This summer, when I am not writing about the court evangelicals, I have been working on a book on the American Revolution. On a good day I get in about five hours of research, and I am fortunate to have a couple of former students helping me.
One of my research assistants, Abigail, is transcribing damage claim reports from the Revolution. These virtually untapped sources (at least for New Jersey, where I am working right now) tell us a lot about the kinds of goods ordinary people owned at the time of the Revolution. They also give us a glimpse of the damage and destruction caused by both the Continental and British armies as they rolled through local communities.
Nearly all of the damage claims in New Jersey were filed by individual property owners, but every now and then we find a break in this pattern. Today, as I was reading through the material Abigail transcribed, I found a note calling my attention to a claim from the Presbyterian “parish” at Connecticut Farms. Here it is (with Abigail’s not to me embedded):
Damage Claim No. 22 (NJ0407) made at Connecticut Farms on May 28, 1789, for damage done on June 7, 1780. [Dr. Fea, this claim is for the Connecticut Farms parish (including a meeting house, parsonage house, barn, and chair and school houses) and not a person/family—very different from the other claims so far.]
§ “Inventory and Apprisal of the Property of the Parish of Connecticut Farms Burnt, taken and destroyed by the British Army or their Adherents on the 7th of June 1780”
· Items: 1 large well finished meeting house burnt (1500 L), 1 bell (65 L), 1 large Bible (1 L, 10 S), 1 velvet cushion for the pulpit (2 L), parsonage house 40 by 24 (250 L), 1 barn 24 by 24 (30 L), chair house (10 L), school house (15 L), sundry sacramental vessels, de—[?], 1 large silver cup (6 L), 2 large black tin cups (10 L), 2 large pewter platters (1 L, 4 S), 1 basin (3 S), 1 fine diaper table cloth (16 S), and cloth used at buryings (3 L), for a total of 1885 pounds, 3 shillings.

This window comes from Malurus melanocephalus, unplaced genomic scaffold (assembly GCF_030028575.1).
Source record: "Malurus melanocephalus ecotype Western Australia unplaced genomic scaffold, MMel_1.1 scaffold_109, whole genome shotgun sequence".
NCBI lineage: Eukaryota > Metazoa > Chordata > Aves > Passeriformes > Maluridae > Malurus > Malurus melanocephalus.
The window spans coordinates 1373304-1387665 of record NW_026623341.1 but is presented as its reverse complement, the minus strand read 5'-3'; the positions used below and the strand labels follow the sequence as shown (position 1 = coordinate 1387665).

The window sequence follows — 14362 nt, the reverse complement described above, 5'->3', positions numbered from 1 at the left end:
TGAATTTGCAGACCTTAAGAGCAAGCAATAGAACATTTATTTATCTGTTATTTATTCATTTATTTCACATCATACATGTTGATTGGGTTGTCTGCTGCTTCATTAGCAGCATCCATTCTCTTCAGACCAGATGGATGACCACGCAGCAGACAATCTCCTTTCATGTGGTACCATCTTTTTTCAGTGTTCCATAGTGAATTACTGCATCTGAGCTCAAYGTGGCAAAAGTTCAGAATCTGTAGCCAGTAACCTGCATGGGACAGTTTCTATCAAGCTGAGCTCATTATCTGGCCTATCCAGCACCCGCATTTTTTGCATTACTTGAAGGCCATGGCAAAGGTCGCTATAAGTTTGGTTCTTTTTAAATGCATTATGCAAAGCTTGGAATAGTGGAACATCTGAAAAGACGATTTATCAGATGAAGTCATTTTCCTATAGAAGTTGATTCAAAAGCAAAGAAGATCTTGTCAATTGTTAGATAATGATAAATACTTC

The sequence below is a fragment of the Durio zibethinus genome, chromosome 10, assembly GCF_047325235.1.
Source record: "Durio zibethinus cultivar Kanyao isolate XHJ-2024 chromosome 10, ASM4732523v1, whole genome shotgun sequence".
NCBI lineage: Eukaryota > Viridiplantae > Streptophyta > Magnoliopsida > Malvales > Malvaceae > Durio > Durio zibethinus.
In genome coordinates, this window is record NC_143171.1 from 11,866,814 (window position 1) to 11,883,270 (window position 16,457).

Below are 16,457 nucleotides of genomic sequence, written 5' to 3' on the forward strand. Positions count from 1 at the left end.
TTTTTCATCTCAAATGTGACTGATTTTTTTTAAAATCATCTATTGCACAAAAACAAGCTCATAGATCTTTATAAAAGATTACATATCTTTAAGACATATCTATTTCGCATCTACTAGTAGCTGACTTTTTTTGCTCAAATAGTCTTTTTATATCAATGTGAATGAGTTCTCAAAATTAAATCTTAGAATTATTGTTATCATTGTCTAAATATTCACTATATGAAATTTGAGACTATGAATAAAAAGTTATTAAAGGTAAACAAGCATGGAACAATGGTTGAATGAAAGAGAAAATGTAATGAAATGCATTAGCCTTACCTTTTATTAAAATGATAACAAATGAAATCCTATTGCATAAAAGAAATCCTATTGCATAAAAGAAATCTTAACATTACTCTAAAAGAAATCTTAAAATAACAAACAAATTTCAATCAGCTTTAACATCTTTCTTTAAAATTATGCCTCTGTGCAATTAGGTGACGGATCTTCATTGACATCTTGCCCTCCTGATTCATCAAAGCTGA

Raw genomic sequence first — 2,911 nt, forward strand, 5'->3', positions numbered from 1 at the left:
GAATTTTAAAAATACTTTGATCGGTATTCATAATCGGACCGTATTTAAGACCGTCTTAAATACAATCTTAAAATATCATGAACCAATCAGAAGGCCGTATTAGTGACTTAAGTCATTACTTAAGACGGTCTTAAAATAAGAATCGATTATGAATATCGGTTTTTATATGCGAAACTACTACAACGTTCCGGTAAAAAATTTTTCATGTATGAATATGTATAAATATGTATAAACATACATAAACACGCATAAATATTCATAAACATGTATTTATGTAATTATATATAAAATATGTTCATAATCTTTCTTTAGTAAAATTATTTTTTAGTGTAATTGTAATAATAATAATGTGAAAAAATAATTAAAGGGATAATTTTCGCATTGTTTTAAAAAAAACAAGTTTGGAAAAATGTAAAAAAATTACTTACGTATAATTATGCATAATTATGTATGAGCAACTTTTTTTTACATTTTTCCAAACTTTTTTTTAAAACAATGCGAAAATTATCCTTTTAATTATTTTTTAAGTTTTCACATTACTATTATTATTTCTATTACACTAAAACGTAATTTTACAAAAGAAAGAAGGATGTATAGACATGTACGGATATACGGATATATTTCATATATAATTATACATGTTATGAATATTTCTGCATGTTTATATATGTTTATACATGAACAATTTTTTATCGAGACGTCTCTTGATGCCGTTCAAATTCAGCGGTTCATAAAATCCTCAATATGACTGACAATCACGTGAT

June 7, 1780 was the date of the Battle of Connecticut Farms. The British planned for one final attack on Washington’s troops in the North. Lieutenant General Wilhelm von Knyphausen received a report that Washington’s army in Morristown had been reduced, through illness and desertions, to about 3500 men. Spies had informed him that mutinies were occurring in the ranks and morale was at an all-time low. Knyphausen thought that the time was right to attack Morristown, capture Washington’s army, and perhaps bring an end to the war.
With approximately 6000 men from three different divisions under his command, Knyphausen’s army crossed Staten Island by boat on June 6, 1780 and landed at Elizabeth-Town Point. The following morning the British forces were met by Continental troops from New Jersey under the command of Colonel Elias Dayton whose troops slowed the British advance, but they were eventually forced to retreat to Connecticut Farms later in the morning. By 8am, Knyphausen troops and the New Jersey Brigade under the command of William Maxwell clashed in Connecticut Farms. With superior numbers, the British forced Maxwell to retreat to Springfield. Knyphausen’s troops moved into Connecticut Farms, set part of the town on fire, and eventually halted his attack as the sun set. At some time during the day George Washington arrived from Morristown and employed his personal guard in an attempt to stop the British advance.